Approaching the Easter weekend, I was in conversation with Sonya Hamill this morning and reminded of an old statement:
I’m too busy earning a living to make any money
There are times when you are, as Michael Gerber would say, “doing it, doing it, doing it” – and for a successful dentist that might mean an appointment book bursting at the seams, unfinished treatment plans piling up, strategic and team issues left unresolved – for a business coach endless emails, phone calls, practice visits, writing assignments and speaking gigs.
I’m going to admit that, not only am I having that conversation with my clients – but “guilty as charged” with a level of busy-ness that seems unprecedented in recent years.
There have been times in the last few weeks when I have felt overwhelmed by “all that there is to do” – and have listened to clients and colleagues tell me the same.
Interestingly, the conversation I’m NOT having is “oh my God, the recession is killing us and the business is failing” – maybe those people call somebody else and not me?
The danger is that you appear so busy that you become unattractive to potential new clients.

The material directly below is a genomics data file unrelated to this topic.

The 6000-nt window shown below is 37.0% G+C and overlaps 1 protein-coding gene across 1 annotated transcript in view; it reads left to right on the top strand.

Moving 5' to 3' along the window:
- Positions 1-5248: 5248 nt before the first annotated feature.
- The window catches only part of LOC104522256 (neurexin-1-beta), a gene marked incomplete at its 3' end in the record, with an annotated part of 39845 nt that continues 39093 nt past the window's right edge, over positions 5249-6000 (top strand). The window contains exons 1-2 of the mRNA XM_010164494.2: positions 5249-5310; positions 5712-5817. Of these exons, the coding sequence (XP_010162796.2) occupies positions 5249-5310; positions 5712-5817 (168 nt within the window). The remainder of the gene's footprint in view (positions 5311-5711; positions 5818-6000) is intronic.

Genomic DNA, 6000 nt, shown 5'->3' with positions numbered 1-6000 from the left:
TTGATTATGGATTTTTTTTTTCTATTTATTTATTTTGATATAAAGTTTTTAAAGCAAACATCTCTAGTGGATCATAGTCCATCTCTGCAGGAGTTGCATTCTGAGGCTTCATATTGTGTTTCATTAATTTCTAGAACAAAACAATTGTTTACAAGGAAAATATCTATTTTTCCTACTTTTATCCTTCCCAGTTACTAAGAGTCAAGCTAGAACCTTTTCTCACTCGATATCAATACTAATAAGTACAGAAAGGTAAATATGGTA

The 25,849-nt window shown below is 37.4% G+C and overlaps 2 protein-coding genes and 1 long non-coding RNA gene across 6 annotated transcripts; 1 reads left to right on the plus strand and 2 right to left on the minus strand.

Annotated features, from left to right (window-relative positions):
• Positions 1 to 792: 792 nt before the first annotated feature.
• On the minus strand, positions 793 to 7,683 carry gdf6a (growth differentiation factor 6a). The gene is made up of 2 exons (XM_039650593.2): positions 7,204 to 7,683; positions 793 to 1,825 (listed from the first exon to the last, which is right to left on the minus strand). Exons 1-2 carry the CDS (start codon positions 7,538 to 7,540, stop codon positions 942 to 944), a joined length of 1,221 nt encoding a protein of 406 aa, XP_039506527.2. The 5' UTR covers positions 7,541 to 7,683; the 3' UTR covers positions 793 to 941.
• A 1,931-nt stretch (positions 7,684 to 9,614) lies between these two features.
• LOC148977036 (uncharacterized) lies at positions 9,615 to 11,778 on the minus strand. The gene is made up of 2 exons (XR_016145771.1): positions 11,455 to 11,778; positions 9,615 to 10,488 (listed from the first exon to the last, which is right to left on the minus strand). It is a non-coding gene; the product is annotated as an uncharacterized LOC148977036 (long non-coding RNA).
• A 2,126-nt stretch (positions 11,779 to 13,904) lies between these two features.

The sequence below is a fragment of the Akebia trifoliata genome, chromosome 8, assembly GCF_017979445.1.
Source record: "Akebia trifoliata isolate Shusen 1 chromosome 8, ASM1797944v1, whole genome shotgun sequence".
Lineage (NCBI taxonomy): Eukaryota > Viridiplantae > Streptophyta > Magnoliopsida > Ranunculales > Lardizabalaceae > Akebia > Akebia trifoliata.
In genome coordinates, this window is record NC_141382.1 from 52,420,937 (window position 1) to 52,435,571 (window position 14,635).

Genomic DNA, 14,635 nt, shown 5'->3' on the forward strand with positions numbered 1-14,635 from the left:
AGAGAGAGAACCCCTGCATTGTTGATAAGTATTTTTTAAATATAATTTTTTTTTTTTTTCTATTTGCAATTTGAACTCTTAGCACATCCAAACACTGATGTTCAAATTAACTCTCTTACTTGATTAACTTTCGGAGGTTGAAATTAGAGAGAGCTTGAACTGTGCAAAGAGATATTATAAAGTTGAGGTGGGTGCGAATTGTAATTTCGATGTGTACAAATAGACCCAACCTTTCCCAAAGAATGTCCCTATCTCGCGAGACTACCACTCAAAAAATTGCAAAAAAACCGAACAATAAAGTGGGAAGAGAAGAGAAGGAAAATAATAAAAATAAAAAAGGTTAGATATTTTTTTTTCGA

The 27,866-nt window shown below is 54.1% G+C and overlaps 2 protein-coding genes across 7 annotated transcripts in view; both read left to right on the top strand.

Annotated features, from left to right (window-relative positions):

The patient who is all excited about their new Cerec crown is told that the first available appointment is in July.
The dentist who finally refers the first patient to a specialist complains about how difficult it is to get hold of anybody at the referral practice.
I remember a dentist who 2 years ago told me that he had decided against hiring me as a coach because at The Showcase he saw me constantly dashing from one meeting to another with a mobile phone continually glued to my ear. He never came back.
To make matters even worse (!) I have genuinely never known a time in my 13 years in dentistry when there have been so many good business ideas around.
Confidentiality precludes a detailed explanation – but I keep meeting people in UK dentistry who have some fantastic ideas about product development, support services and business models for the 21st Century dental practice.
I’m beginning to recall that recession is an incubator for innovation.
The concern is that whilst we are all running around frantically earning a living, we may miss some of the innovative opportunities to make some money – wealth that is – capital not income.
Well I’m ashamed to admit that I heard the solution in 1993.
Dan Sullivan, The Strategic Coach, The Entrepreneurial Time System.
It’s all there.
And I’ll be giving some serious thought to that material over the Easter weekend.
Enjoy the break.